escalating. The University has still to meet
the 20-year-old demand of national pro-
protional representation of students of color
at the University. Plans for an aesthetically
sterile Diag do not weaken the resolve of
anti-racistactivists on campus to continue to
symbolically squat on the property of a
university which has historically shown little
commitment to anti-racist policies.

Genocide is very real Clean air isn't a right,
We' hili a np~cit

To the Daily:
I applaud the Daily's editorial, "U.S.
should not forget the Armenian genocide"
Raphael Lemkin, a Polish Jew who
survived the Jewish Holocaust, coined the
term "genocide." Genocide is defined as
"The systematic extermination of a racial
or national group." Lemkin applied the
word to the horrendous atrocities the Turks
perpetrated when over 1.5 million Arme-
nians were killed in the years 1915-1917.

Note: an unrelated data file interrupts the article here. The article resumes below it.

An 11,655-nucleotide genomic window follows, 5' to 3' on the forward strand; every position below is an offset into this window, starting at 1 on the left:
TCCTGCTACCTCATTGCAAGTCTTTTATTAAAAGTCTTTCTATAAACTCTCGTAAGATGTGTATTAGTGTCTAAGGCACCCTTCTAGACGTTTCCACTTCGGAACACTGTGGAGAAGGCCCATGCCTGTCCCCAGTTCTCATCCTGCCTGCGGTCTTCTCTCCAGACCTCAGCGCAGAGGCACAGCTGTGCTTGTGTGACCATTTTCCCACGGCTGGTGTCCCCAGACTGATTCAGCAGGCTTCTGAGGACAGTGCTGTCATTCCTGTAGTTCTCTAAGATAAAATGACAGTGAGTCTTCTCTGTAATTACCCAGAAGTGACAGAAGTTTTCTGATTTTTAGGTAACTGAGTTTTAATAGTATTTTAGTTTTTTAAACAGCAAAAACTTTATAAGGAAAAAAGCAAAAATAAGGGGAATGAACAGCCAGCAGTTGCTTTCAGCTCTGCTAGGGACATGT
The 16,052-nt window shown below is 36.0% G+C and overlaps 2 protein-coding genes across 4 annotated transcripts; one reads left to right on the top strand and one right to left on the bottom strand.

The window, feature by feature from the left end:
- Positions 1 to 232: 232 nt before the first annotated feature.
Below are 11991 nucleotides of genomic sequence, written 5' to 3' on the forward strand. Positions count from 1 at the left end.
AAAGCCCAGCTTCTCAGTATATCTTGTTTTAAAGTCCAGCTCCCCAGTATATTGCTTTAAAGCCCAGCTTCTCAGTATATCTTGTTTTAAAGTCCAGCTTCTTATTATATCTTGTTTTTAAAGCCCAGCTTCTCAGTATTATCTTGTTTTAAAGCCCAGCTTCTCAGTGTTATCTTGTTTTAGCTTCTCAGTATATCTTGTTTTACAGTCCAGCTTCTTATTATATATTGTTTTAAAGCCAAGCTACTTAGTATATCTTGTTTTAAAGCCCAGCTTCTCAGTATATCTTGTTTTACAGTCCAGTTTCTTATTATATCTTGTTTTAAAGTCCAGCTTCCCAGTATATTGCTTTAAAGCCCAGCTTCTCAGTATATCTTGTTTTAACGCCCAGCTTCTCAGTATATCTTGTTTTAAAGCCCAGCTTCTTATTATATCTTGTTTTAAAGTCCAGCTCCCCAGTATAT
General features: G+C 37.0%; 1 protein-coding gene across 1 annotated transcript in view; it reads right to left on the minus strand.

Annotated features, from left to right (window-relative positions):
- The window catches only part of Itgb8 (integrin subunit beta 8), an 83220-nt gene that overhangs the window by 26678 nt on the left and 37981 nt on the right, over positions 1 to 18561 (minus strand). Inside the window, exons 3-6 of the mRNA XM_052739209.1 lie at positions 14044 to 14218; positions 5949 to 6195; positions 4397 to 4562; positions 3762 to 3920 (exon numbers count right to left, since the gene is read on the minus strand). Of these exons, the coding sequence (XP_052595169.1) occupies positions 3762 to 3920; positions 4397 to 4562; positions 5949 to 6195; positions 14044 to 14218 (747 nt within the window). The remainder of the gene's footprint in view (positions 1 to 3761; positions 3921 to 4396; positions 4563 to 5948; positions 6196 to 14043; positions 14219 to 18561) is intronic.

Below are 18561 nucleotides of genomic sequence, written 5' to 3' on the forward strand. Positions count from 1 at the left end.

The National Archives in Washington,
D.C. contains thousands of daily reports
from U.S. diplomats in Turkey during the
years 1915-1917. These reports vividly re-
count the savage acts of violence the
Turks were committing against the Arme-
The archives of the British, Germans,
and Russians also contain documents sub-
stantiating the acts of violence the Turks
were committing. The U.S. Ambassador
to Turkey during this period, Henry Mor-
ganthau, fully detailed the extermination
of the Armenians in his memoirs.

IL s a iiuman1e1s iy
To the Daily:
In response to the "Pollution" editorial
of 2/19/90, I have two requests. First,
please continue to advocate a clean envi-
ronment for all. Second, please do not do
so in a manner inconsistent with our
You mainly argue that a clean envi-
ronment is an "inalienable right." That